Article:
Actor Kieron Attwood reappears on our list in this darkly comic short from Leicester filmmaker John McCourt. Alongside Lois Cowley, Attwood plays one of two people holed up in a confined space where we find there is just one bullet left in their gun as they think the unthinkable. With the noise of attackers approaching and with no apparent way out, the gun is raised to their heads but malfunctions at the most inopportune time. The intense 1-minute short sets up its characters, cramped location and desperate motivations in mere seconds and filmmaker McCourt turns the tables when an accident with the firearm leads to less than pleasant consequences. A brief but forceful short, Vandella Day’s in-your-face extremities will hit you like a bullet in the head.

Find out more about Vandella Day here: http://www.imdb.com/title/tt6483644/fullcredits/

Betty by Jordan Handford

Another film reviewed by us earlier in 2017 is this drama from Jordan Handford about the effects of dementia. Set on a park bench the film slowly pans around Betty’s distant face before she is joined by a man who regales her with a story from his past that connects to her own. A subtle film on a sensitive subject, the story had personal connections to me after my own mother lost her battle against dementia in May of this year. “Betty” tackles the issues with a finely tuned script that is masterly delivered by John Ghent as Eric, who uses the well-written dialogue to capture the spirit and memories of the past whilst acknowledging the difficulties of the present.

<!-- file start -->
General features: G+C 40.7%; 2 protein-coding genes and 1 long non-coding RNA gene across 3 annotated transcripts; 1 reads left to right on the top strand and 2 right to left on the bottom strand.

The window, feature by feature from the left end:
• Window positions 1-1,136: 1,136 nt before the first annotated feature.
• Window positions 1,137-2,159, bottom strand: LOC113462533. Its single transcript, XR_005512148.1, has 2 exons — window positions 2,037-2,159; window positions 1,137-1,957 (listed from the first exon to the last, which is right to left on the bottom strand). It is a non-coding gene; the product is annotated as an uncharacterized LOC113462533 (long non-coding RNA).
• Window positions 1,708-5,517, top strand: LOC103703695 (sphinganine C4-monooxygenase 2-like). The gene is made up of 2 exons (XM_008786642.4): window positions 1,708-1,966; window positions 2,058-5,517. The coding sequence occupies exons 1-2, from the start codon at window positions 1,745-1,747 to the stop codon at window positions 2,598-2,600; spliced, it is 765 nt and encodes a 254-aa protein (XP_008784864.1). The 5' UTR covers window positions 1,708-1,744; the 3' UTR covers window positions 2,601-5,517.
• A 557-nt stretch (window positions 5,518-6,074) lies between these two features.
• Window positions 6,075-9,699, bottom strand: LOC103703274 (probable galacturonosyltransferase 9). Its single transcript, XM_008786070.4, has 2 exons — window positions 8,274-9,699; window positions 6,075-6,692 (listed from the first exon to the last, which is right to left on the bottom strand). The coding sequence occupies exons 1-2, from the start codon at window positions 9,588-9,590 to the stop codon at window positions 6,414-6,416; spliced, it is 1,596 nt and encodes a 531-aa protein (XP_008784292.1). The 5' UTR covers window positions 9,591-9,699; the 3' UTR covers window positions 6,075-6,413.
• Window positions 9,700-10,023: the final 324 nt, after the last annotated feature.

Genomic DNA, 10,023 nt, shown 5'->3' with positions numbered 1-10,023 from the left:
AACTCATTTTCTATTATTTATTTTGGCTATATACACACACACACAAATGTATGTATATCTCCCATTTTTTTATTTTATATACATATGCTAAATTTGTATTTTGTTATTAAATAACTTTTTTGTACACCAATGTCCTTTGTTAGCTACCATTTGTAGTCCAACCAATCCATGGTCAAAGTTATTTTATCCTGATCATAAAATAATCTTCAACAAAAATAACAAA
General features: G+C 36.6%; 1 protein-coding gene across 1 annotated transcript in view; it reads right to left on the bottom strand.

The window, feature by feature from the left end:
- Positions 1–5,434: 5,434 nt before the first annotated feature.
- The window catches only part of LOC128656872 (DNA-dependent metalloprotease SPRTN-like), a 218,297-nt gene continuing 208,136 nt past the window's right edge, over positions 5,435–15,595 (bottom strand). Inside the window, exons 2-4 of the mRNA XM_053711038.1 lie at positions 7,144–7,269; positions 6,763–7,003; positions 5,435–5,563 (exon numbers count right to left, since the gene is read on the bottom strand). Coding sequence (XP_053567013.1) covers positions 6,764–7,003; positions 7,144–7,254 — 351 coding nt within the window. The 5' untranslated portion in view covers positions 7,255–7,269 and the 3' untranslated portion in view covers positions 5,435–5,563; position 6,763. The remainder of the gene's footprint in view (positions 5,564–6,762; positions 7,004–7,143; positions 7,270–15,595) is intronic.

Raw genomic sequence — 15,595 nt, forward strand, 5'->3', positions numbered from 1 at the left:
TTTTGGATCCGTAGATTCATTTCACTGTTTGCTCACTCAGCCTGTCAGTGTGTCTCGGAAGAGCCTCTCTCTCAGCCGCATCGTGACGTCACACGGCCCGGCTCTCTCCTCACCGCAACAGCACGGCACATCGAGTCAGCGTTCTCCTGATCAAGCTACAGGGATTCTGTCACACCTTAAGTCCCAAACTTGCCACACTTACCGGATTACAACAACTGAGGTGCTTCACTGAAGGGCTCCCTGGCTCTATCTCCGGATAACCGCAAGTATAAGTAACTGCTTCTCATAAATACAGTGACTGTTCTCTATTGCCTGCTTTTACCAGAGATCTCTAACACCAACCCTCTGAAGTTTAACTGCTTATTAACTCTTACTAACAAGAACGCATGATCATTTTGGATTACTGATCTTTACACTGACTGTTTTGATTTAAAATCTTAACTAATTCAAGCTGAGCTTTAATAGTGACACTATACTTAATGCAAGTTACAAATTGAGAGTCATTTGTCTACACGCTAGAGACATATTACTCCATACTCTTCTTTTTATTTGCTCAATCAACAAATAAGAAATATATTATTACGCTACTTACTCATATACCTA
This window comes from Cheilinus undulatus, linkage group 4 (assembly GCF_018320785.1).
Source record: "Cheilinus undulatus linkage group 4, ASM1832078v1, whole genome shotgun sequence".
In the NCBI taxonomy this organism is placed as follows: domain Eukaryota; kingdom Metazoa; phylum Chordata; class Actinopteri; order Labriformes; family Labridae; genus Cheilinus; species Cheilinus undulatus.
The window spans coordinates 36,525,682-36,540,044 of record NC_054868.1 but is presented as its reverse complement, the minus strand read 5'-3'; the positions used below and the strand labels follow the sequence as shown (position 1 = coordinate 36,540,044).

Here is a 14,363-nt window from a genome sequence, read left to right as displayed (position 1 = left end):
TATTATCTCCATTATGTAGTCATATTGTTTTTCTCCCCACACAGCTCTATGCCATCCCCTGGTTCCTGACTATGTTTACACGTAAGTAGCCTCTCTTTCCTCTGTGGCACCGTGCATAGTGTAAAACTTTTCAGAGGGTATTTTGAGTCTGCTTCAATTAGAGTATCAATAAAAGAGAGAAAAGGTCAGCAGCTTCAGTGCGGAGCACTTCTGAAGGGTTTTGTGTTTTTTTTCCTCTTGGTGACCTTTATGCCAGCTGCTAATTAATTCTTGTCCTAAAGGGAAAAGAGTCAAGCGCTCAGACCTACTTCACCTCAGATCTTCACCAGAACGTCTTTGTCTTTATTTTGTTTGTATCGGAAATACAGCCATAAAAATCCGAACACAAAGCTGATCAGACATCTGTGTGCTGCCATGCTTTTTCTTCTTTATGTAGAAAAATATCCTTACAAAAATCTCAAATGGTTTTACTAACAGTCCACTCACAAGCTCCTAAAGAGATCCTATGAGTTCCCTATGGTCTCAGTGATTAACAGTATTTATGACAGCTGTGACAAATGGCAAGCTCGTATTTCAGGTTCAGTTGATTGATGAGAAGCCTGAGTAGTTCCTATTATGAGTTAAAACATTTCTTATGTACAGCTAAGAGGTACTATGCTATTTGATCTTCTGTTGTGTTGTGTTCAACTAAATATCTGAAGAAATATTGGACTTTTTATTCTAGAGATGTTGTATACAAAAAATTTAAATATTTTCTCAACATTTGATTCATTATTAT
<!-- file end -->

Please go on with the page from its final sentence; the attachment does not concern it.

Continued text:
Read our full review of Betty here: http://www.midlandsmovies.com/blog/4558436876/Midlands-Film-Review---Betty/11160736

The Last Drop by Sascha Zimmermann

Written by Nottingham-based screenwriter Tommy Draper, this new short had a true international flavour having been made in Germany. Der Letzte Tropfen (The Last Drop) concerns itself with a self-help group who are experiencing problems with drink dependency with some attendees less than pleased with being there. The group’s advisor tries to maintain some civility as each member explains (or doesn’t) the problems with their addiction. As a first-time stranger joins the group the film goes into overdrive as it switches genres right before our eyes in a spectacular but satisfying “rug-pull”. With a tremendous script and brilliant turns by the German cast, the film is a superb collaborative effort that audiences can get their teeth into.

Find out more here: http://www.midlandsmovies.com/blog/4558436876/Midlands-Spotlight---Nottingham-writer-Tommy-Draper-heads-to-Germany/11200733

The Inuring by James Hughes